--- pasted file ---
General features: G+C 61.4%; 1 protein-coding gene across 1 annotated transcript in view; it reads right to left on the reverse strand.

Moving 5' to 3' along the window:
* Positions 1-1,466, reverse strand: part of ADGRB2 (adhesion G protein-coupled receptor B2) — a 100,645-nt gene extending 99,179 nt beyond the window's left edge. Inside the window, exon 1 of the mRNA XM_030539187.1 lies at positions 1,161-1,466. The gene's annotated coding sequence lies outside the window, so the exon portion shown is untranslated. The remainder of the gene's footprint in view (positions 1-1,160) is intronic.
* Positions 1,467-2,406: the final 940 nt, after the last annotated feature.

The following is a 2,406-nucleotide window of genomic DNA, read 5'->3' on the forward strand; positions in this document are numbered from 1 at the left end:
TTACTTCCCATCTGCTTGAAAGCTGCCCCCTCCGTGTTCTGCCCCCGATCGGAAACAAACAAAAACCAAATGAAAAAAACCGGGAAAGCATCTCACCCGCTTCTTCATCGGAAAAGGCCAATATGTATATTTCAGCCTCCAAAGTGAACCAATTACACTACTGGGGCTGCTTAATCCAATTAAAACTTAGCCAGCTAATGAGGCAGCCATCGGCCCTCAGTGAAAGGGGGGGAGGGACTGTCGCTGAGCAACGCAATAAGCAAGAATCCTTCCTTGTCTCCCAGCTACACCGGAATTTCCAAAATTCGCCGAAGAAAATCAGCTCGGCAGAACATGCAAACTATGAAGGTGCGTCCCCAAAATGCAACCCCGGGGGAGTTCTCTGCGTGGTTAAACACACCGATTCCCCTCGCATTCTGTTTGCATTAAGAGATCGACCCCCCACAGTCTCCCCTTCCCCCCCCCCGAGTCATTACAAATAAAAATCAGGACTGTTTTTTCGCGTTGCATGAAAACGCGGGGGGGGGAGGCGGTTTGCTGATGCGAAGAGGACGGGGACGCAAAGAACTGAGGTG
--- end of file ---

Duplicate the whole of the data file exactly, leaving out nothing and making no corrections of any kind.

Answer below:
General features: G+C 61.4%; 1 protein-coding gene across 1 annotated transcript in view; it reads right to left on the reverse strand.

Moving 5' to 3' along the window:
* Positions 1-1,466, reverse strand: part of ADGRB2 (adhesion G protein-coupled receptor B2) — a 100,645-nt gene extending 99,179 nt beyond the window's left edge. Inside the window, exon 1 of the mRNA XM_030539187.1 lies at positions 1,161-1,466. The gene's annotated coding sequence lies outside the window, so the exon portion shown is untranslated. The remainder of the gene's footprint in view (positions 1-1,160) is intronic.
* Positions 1,467-2,406: the final 940 nt, after the last annotated feature.

The following is a 2,406-nucleotide window of genomic DNA, read 5'->3' on the forward strand; positions in this document are numbered from 1 at the left end:
TTACTTCCCATCTGCTTGAAAGCTGCCCCCTCCGTGTTCTGCCCCCGATCGGAAACAAACAAAAACCAAATGAAAAAAACCGGGAAAGCATCTCACCCGCTTCTTCATCGGAAAAGGCCAATATGTATATTTCAGCCTCCAAAGTGAACCAATTACACTACTGGGGCTGCTTAATCCAATTAAAACTTAGCCAGCTAATGAGGCAGCCATCGGCCCTCAGTGAAAGGGGGGGAGGGACTGTCGCTGAGCAACGCAATAAGCAAGAATCCTTCCTTGTCTCCCAGCTACACCGGAATTTCCAAAATTCGCCGAAGAAAATCAGCTCGGCAGAACATGCAAACTATGAAGGTGCGTCCCCAAAATGCAACCCCGGGGGAGTTCTCTGCGTGGTTAAACACACCGATTCCCCTCGCATTCTGTTTGCATTAAGAGATCGACCCCCCACAGTCTCCCCTTCCCCCCCCCCGAGTCATTACAAATAAAAATCAGGACTGTTTTTTCGCGTTGCATGAAAACGCGGGGGGGGGAGGCGGTTTGCTGATGCGAAGAGGACGGGGACGCAAAGAACTGAGGTG